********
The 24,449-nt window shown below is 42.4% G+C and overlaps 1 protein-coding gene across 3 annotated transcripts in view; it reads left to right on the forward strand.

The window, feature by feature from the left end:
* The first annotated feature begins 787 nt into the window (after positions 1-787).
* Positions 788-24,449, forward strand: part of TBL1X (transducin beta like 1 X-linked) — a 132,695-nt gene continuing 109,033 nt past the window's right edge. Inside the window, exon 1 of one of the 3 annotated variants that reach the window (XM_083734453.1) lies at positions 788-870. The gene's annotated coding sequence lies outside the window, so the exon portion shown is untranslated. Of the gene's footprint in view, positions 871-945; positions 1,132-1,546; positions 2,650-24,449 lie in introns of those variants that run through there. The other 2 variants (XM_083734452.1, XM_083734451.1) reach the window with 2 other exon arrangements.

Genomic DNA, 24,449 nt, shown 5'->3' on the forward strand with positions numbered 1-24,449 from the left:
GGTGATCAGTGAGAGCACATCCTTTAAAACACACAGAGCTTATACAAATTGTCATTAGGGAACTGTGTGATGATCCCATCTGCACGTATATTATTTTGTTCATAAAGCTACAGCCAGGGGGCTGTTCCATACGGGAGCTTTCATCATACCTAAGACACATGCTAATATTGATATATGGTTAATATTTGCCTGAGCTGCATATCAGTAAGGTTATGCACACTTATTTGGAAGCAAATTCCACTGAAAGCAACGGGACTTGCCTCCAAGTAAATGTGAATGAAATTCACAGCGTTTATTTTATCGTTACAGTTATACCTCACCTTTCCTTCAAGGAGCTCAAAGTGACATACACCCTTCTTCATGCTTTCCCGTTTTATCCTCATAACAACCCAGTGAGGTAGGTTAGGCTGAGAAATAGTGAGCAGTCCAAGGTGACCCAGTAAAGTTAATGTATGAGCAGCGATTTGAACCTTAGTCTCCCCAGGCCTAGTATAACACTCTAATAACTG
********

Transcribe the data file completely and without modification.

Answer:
The 24,449-nt window shown below is 42.4% G+C and overlaps 1 protein-coding gene across 3 annotated transcripts in view; it reads left to right on the forward strand.

The window, feature by feature from the left end:
* The first annotated feature begins 787 nt into the window (after positions 1-787).
* Positions 788-24,449, forward strand: part of TBL1X (transducin beta like 1 X-linked) — a 132,695-nt gene continuing 109,033 nt past the window's right edge. Inside the window, exon 1 of one of the 3 annotated variants that reach the window (XM_083734453.1) lies at positions 788-870. The gene's annotated coding sequence lies outside the window, so the exon portion shown is untranslated. Of the gene's footprint in view, positions 871-945; positions 1,132-1,546; positions 2,650-24,449 lie in introns of those variants that run through there. The other 2 variants (XM_083734452.1, XM_083734451.1) reach the window with 2 other exon arrangements.

Genomic DNA, 24,449 nt, shown 5'->3' on the forward strand with positions numbered 1-24,449 from the left:
GGTGATCAGTGAGAGCACATCCTTTAAAACACACAGAGCTTATACAAATTGTCATTAGGGAACTGTGTGATGATCCCATCTGCACGTATATTATTTTGTTCATAAAGCTACAGCCAGGGGGCTGTTCCATACGGGAGCTTTCATCATACCTAAGACACATGCTAATATTGATATATGGTTAATATTTGCCTGAGCTGCATATCAGTAAGGTTATGCACACTTATTTGGAAGCAAATTCCACTGAAAGCAACGGGACTTGCCTCCAAGTAAATGTGAATGAAATTCACAGCGTTTATTTTATCGTTACAGTTATACCTCACCTTTCCTTCAAGGAGCTCAAAGTGACATACACCCTTCTTCATGCTTTCCCGTTTTATCCTCATAACAACCCAGTGAGGTAGGTTAGGCTGAGAAATAGTGAGCAGTCCAAGGTGACCCAGTAAAGTTAATGTATGAGCAGCGATTTGAACCTTAGTCTCCCCAGGCCTAGTATAACACTCTAATAACTG